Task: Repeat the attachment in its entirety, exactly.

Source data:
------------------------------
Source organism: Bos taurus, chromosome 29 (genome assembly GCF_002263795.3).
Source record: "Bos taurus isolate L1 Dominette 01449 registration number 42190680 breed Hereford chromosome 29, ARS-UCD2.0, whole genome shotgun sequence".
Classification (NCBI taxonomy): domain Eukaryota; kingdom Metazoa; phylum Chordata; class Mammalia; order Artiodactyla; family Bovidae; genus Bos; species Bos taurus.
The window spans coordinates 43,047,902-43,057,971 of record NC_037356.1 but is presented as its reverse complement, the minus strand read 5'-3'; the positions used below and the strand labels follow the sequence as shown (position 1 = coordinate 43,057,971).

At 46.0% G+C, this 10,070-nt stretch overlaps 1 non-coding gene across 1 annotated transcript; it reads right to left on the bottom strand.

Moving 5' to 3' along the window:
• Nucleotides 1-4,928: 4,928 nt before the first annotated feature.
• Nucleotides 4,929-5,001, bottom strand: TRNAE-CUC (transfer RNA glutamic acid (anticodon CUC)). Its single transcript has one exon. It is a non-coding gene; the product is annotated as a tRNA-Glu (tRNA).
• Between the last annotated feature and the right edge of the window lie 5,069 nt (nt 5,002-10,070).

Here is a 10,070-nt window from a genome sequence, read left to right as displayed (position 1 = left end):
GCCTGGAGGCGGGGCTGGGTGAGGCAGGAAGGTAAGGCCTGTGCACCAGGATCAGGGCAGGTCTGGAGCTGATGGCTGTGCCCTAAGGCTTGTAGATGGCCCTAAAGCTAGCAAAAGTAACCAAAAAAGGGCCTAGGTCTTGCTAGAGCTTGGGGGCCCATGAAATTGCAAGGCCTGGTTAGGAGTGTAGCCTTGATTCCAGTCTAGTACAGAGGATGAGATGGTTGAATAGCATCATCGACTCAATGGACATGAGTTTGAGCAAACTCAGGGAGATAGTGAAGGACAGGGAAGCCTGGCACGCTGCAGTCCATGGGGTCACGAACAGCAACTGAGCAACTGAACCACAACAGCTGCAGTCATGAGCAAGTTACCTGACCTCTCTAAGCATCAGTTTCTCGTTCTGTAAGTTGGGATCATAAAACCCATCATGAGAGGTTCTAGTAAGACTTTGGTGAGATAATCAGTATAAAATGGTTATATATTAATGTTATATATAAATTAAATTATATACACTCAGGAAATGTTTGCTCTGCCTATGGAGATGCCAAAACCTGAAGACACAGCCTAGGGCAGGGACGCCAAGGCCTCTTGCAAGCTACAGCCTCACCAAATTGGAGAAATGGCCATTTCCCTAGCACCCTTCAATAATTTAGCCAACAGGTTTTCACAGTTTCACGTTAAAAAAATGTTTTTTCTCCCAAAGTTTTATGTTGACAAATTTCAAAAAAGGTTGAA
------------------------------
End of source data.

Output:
Source organism: Bos taurus, chromosome 29 (genome assembly GCF_002263795.3).
Source record: "Bos taurus isolate L1 Dominette 01449 registration number 42190680 breed Hereford chromosome 29, ARS-UCD2.0, whole genome shotgun sequence".
Classification (NCBI taxonomy): domain Eukaryota; kingdom Metazoa; phylum Chordata; class Mammalia; order Artiodactyla; family Bovidae; genus Bos; species Bos taurus.
The window spans coordinates 43,047,902-43,057,971 of record NC_037356.1 but is presented as its reverse complement, the minus strand read 5'-3'; the positions used below and the strand labels follow the sequence as shown (position 1 = coordinate 43,057,971).

At 46.0% G+C, this 10,070-nt stretch overlaps 1 non-coding gene across 1 annotated transcript; it reads right to left on the bottom strand.

Moving 5' to 3' along the window:
• Nucleotides 1-4,928: 4,928 nt before the first annotated feature.
• Nucleotides 4,929-5,001, bottom strand: TRNAE-CUC (transfer RNA glutamic acid (anticodon CUC)). Its single transcript has one exon. It is a non-coding gene; the product is annotated as a tRNA-Glu (tRNA).
• Between the last annotated feature and the right edge of the window lie 5,069 nt (nt 5,002-10,070).

Here is a 10,070-nt window from a genome sequence, read left to right as displayed (position 1 = left end):
GCCTGGAGGCGGGGCTGGGTGAGGCAGGAAGGTAAGGCCTGTGCACCAGGATCAGGGCAGGTCTGGAGCTGATGGCTGTGCCCTAAGGCTTGTAGATGGCCCTAAAGCTAGCAAAAGTAACCAAAAAAGGGCCTAGGTCTTGCTAGAGCTTGGGGGCCCATGAAATTGCAAGGCCTGGTTAGGAGTGTAGCCTTGATTCCAGTCTAGTACAGAGGATGAGATGGTTGAATAGCATCATCGACTCAATGGACATGAGTTTGAGCAAACTCAGGGAGATAGTGAAGGACAGGGAAGCCTGGCACGCTGCAGTCCATGGGGTCACGAACAGCAACTGAGCAACTGAACCACAACAGCTGCAGTCATGAGCAAGTTACCTGACCTCTCTAAGCATCAGTTTCTCGTTCTGTAAGTTGGGATCATAAAACCCATCATGAGAGGTTCTAGTAAGACTTTGGTGAGATAATCAGTATAAAATGGTTATATATTAATGTTATATATAAATTAAATTATATACACTCAGGAAATGTTTGCTCTGCCTATGGAGATGCCAAAACCTGAAGACACAGCCTAGGGCAGGGACGCCAAGGCCTCTTGCAAGCTACAGCCTCACCAAATTGGAGAAATGGCCATTTCCCTAGCACCCTTCAATAATTTAGCCAACAGGTTTTCACAGTTTCACGTTAAAAAAATGTTTTTTCTCCCAAAGTTTTATGTTGACAAATTTCAAAAAAGGTTGAA